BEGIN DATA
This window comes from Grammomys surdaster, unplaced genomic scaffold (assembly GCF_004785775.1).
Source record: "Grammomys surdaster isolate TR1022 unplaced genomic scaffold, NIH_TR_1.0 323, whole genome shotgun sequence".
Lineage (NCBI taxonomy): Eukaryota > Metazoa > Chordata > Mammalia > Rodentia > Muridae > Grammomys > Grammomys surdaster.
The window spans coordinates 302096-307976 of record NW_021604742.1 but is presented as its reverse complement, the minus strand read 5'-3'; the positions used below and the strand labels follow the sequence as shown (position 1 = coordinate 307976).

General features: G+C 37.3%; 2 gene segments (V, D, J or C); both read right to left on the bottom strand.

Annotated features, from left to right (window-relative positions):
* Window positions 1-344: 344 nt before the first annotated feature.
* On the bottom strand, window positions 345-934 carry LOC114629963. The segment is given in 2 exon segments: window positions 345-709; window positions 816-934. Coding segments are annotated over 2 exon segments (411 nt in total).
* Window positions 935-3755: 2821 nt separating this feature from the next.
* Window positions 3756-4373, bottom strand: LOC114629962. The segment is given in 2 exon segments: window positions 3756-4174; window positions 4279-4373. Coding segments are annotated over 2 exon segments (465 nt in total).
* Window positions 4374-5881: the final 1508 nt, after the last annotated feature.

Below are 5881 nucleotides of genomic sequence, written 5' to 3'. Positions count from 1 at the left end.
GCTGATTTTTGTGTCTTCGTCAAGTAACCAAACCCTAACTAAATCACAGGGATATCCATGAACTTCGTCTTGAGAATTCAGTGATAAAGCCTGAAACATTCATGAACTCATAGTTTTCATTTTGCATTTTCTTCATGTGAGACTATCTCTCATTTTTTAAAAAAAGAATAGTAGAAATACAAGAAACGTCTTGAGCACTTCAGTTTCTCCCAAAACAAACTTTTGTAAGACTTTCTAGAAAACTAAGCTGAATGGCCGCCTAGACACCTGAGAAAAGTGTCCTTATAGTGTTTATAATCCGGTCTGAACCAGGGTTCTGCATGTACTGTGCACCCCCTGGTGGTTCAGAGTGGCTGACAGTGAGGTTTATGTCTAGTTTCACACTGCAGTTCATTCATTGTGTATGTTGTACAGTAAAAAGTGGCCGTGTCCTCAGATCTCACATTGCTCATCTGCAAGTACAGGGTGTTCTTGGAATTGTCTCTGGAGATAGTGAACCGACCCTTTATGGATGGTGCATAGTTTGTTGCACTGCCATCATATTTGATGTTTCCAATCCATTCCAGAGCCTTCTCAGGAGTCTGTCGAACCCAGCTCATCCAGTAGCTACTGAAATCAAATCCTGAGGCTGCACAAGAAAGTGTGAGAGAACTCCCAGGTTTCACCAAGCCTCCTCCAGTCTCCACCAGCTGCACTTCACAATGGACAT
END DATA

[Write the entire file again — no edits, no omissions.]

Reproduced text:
This window comes from Grammomys surdaster, unplaced genomic scaffold (assembly GCF_004785775.1).
Source record: "Grammomys surdaster isolate TR1022 unplaced genomic scaffold, NIH_TR_1.0 323, whole genome shotgun sequence".
Lineage (NCBI taxonomy): Eukaryota > Metazoa > Chordata > Mammalia > Rodentia > Muridae > Grammomys > Grammomys surdaster.
The window spans coordinates 302096-307976 of record NW_021604742.1 but is presented as its reverse complement, the minus strand read 5'-3'; the positions used below and the strand labels follow the sequence as shown (position 1 = coordinate 307976).

General features: G+C 37.3%; 2 gene segments (V, D, J or C); both read right to left on the bottom strand.

Annotated features, from left to right (window-relative positions):
* Window positions 1-344: 344 nt before the first annotated feature.
* On the bottom strand, window positions 345-934 carry LOC114629963. The segment is given in 2 exon segments: window positions 345-709; window positions 816-934. Coding segments are annotated over 2 exon segments (411 nt in total).
* Window positions 935-3755: 2821 nt separating this feature from the next.
* Window positions 3756-4373, bottom strand: LOC114629962. The segment is given in 2 exon segments: window positions 3756-4174; window positions 4279-4373. Coding segments are annotated over 2 exon segments (465 nt in total).
* Window positions 4374-5881: the final 1508 nt, after the last annotated feature.

Below are 5881 nucleotides of genomic sequence, written 5' to 3'. Positions count from 1 at the left end.
GCTGATTTTTGTGTCTTCGTCAAGTAACCAAACCCTAACTAAATCACAGGGATATCCATGAACTTCGTCTTGAGAATTCAGTGATAAAGCCTGAAACATTCATGAACTCATAGTTTTCATTTTGCATTTTCTTCATGTGAGACTATCTCTCATTTTTTAAAAAAAGAATAGTAGAAATACAAGAAACGTCTTGAGCACTTCAGTTTCTCCCAAAACAAACTTTTGTAAGACTTTCTAGAAAACTAAGCTGAATGGCCGCCTAGACACCTGAGAAAAGTGTCCTTATAGTGTTTATAATCCGGTCTGAACCAGGGTTCTGCATGTACTGTGCACCCCCTGGTGGTTCAGAGTGGCTGACAGTGAGGTTTATGTCTAGTTTCACACTGCAGTTCATTCATTGTGTATGTTGTACAGTAAAAAGTGGCCGTGTCCTCAGATCTCACATTGCTCATCTGCAAGTACAGGGTGTTCTTGGAATTGTCTCTGGAGATAGTGAACCGACCCTTTATGGATGGTGCATAGTTTGTTGCACTGCCATCATATTTGATGTTTCCAATCCATTCCAGAGCCTTCTCAGGAGTCTGTCGAACCCAGCTCATCCAGTAGCTACTGAAATCAAATCCTGAGGCTGCACAAGAAAGTGTGAGAGAACTCCCAGGTTTCACCAAGCCTCCTCCAGTCTCCACCAGCTGCACTTCACAATGGACAT